The sterilisation of women and men with disabilities for non-therapeutic reasons was canvassed in a Four Corners programme (ABC-TV) on Monday 16 June 2003 entitled: Walk in Our Shoes [10]. Broadly speaking, the programme presented two opposing views on this issue. Four sets of parents who had had or wished their children (three young women and one young man) to be sterilised for non- therapeutic reasons (menstrual management and the fear that their children could become parents were the main reasons) were interviewed. No parent who did NOT favour sterilisation was interviewed for the programme even though at least one parent was known to the makers of the programme and was keen to be interviewed. Two sets of parents had had their children sterilised, one couple’s request in relation to their twelve year old daughter had been denied, while the mother of young man in his 20s with an intellectual disabilities who had a wife and child, thought he should be sterilised to prevent him having more children. The parents interviewed expressed frustration at having to go through a legal process in order to have their child sterilised, particularly if they had to go through the Family Court process with its attendant costs. They felt that parents alone should make the decision.

The views of women who had been sterilised were given via two young women who were sterilised as teenagers by their parents without their consent. One woman had cerebral palsy but did not have an intellectual disability and the other woman did. Disability rights advocates and legal and medical specialists in this area were also interviewed.

Several people interviewed for the programme, including the Victorian Public Advocate, Julian Gardner, commented on the fact that sterilisations were being carried out unlawfully:

JULIAN GARDNER: The law provides for a system of approving these medical procedures for sterilisation and the law is being flouted. And to that extent, it’s not working.
JANINE COHEN [interviewer Four Corners]: Why isn’t it working?
JULIAN GARDNER: Because people are finding ways to have sterilisations carried out outside the law.
JANINE COHEN: Has there ever been a doctor convicted?
JULIAN GARDNER: I’m not aware of a case.

FRANCIS VICARY, QUEENSLANDERS WITH DISABILITY NETWORK: I think if we can say there’s illegal operations happening, what are we doing about them? Why aren’t we prosecuting? I mean, if they are illegal, then let’s do something about them. It’s only when you prosecute that people change their attitude and stop doing things that are illegal.
JANINE COHEN: Why do you think no-one has ever been charged?
FRANCIS VICARY: Because it’s people with disabilities. They’re less valued.[11]

The women who had been sterilised and their advocates spoke of their outrage at the violation of their human rights, at their lack of choice and at their inability to experience full womanhood.

FRANCIS VICARY: It’s a power thing. I really don’t like the idea. I object wholeheartedly to anyone else making choices about a woman, about a woman’s body, because I think even women with disabilities have the ability to know what’s going on in their body.
JANINE COHEN: Why should a woman with a disability not be sterilised?
ANNETTE KALKMAN: Because it…it takes their choice away.
JANINE COHEN: It takes their choice away?
ANNETTE KALKMAN: Yes.
JANINE COHEN: What choice is that?
ANNETTE KALKMAN: Having kids.
JANINE COHEN: Looking back now, how does that make you feel, the fact you’ve had a hysterectomy?
ANNETTE KALKMAN: Angry.
JANINE COHEN: Why?
ANNETTE KALKMAN: Because I want to experience a period.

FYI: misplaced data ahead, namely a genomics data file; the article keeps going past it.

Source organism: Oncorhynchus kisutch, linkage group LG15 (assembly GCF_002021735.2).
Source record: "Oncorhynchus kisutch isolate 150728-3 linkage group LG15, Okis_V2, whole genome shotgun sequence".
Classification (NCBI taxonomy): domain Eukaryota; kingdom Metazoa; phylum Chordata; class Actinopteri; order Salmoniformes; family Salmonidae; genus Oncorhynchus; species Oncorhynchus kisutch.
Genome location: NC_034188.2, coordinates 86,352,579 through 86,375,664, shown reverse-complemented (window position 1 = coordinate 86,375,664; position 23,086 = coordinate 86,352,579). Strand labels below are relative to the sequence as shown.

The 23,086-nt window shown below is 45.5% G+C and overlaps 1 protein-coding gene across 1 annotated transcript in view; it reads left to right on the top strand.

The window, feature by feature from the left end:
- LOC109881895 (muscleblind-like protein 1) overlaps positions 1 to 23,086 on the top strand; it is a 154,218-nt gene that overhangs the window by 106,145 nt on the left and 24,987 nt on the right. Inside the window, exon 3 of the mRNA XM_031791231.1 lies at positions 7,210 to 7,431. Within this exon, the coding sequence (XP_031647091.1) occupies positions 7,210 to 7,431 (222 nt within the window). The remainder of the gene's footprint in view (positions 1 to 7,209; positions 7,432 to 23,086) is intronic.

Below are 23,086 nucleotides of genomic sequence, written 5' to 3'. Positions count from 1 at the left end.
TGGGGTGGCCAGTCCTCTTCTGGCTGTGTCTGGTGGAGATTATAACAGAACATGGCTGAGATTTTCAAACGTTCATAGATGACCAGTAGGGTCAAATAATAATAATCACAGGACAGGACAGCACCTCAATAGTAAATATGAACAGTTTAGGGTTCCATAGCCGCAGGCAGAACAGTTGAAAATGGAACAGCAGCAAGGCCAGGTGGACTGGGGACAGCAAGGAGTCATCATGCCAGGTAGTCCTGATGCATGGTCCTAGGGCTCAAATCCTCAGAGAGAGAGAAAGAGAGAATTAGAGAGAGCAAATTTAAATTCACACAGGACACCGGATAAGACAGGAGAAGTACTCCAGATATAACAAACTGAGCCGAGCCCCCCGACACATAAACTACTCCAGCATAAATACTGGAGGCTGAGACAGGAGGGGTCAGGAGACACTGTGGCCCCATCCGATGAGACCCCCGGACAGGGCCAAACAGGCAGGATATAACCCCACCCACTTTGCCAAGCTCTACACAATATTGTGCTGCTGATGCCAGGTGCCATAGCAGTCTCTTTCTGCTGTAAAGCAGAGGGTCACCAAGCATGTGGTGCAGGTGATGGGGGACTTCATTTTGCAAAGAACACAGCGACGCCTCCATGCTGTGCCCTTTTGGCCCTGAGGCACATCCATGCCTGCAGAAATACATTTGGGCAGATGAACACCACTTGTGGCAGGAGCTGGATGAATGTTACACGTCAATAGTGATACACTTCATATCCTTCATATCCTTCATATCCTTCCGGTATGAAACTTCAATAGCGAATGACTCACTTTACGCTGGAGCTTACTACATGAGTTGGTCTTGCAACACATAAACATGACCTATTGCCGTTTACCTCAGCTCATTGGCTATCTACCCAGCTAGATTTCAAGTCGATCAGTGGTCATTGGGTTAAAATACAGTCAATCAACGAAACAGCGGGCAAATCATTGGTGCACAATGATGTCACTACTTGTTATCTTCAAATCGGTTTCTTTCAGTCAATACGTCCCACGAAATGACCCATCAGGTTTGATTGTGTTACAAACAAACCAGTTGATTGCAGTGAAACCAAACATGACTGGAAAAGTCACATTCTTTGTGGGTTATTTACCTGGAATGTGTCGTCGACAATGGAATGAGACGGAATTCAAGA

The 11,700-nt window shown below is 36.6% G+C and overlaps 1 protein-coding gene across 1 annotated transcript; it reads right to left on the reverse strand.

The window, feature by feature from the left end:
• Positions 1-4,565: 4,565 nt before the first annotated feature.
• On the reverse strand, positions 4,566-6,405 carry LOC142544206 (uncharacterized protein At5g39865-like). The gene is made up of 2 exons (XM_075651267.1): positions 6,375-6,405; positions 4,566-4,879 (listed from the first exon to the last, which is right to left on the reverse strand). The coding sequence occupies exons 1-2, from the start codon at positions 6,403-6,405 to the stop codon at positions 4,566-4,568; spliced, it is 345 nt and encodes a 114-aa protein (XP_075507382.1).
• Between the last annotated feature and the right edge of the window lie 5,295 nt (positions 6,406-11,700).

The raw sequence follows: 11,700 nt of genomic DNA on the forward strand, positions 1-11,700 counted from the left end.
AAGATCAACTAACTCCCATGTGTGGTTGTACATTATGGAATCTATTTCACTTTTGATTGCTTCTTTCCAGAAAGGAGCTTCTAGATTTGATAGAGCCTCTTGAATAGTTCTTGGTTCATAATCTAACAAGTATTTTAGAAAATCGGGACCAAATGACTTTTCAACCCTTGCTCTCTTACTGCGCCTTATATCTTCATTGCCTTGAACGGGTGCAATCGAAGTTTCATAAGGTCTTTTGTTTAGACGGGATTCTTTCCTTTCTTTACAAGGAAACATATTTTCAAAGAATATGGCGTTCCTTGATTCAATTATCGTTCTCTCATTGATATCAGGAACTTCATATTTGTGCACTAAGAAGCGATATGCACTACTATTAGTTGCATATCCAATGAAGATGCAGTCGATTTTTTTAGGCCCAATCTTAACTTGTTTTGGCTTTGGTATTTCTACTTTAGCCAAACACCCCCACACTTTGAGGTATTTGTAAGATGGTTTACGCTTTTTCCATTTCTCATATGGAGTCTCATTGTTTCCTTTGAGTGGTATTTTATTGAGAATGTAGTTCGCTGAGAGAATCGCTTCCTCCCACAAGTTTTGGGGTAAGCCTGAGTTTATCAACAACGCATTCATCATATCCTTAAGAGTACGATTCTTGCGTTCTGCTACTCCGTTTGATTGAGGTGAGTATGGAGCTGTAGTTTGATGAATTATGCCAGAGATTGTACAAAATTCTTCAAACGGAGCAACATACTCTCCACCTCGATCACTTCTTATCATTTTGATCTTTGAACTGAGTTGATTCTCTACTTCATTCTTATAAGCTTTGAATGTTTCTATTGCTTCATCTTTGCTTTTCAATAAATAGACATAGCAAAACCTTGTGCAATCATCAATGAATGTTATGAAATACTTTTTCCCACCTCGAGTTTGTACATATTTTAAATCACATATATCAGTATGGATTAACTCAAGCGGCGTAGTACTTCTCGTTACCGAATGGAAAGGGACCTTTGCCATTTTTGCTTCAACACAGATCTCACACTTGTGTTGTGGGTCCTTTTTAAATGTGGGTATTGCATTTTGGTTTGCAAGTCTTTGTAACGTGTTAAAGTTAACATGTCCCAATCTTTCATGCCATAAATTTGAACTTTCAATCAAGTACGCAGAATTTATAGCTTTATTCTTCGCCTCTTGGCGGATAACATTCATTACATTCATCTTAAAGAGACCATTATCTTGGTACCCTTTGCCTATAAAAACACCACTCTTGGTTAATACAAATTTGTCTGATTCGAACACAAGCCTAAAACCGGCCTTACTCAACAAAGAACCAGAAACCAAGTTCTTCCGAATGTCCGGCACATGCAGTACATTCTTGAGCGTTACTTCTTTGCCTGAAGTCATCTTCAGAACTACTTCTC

LEANNE DOWSE: We know that there are huge emotional consequences. People feel violated, they feel that they’re not a real woman. These are the things that people have told us when they’ve spoken about their experiences. They feel very alienated from other women. They have difficulty establishing relationships with men. So, you know, the consequences are enormous. [12]

Yet the programme ended not with the powerful, outraged voices of the women with disabilities who had been forcibly (and unlawfully) sterilised, but with the mother from whose words the programme took its name. The voices of the women with disabilities had thus again been muted and their pain and outrage was again given less value.


Conclusions

The reproductive rights of women with disabilities to bodily integrity and to control of fertility have often been marginalised, ignored or trampled upon. The legislative framework within which OPA works and the procedures and policies that I have outlined here do go some way towards addressing this issue. But it is clear that when it comes to considering and accepting women with cognitive disabilities as full citizens with the same reproductive rights as other Australian women, we have a long way to go still.


Resources

Office of the Public Advocate. www.publicadvocate.vic.gov.au

This website contains all OPA publications and information about its services & programs. This includes information regarding special procedures applications (sterilisations) before the Family Court of Australia. It also has some useful links.

Women with Disabilities Australia (WWDA). www.wwda.org.au
This website contains all the reports relating to women with disabilities referred to here and many, many more!!


Endnotes

[1] Lake, Marilyn. Getting Equal: The History of Australian Feminism (Allen & Unwin, 1999).

[2] Brady, Susan, John Briton, and Sonia Grover, The Sterilisation of Girls and Young Women in Australia: Issues and Progress (Human Rights and Equal Opportunity Commission, 2001), p.3.

[3] 1997 summary accessed at www.wwda.org.au 22 April 2003.

[4] Dowse, Leanne and Carolyn Frohmader. Moving Forward: Sterilisation and Reproductive Health of Women and Girls with Disabilities (Women with Disabilities Australia, 2001), p.73.

[5] Brady, Briton and Grover, p.20.

[6] Family Law Council, Sterilisation and Other Medical Procedures on Children: A Report to the Attorney-General (Australian Government Publishing Service, 1994), Recommendation 3, pp. v-vi & para. 4.5.3.

[7] OPA Policy on Special Procedures 10.2 (2003).

[8] OPA Policy on Special Procedures, 10.7. (2003).

[9] Guardianship and Administration Board, in the matter of P (unreported) 19 November 1987 as cited in OPA Policy on Special Procedures 10.2. (2003).

[10] “Walk in Our Shoes”….. Four Corners (ABC TV). ABC 2003 transcript reproduced with permission of Four Corners � ABC-TV 2003 at www.wwda.org.au , accessed on 24 October 2003.

[11] “Walk in Our Shoes”….. Four Corners (ABC TV). ABC 2003 transcript reproduced with permission of Four Corners � ABC-TV 2003 at www.wwda.org.au , accessed on 24 October 2003.

[12] “Walk in Our Shoes”….. Four Corners (ABC TV). ABC 2003 transcript reproduced with permission of Four Corners � ABC-TV 2003 at www.wwda.org.au , accessed on 24 October 2003.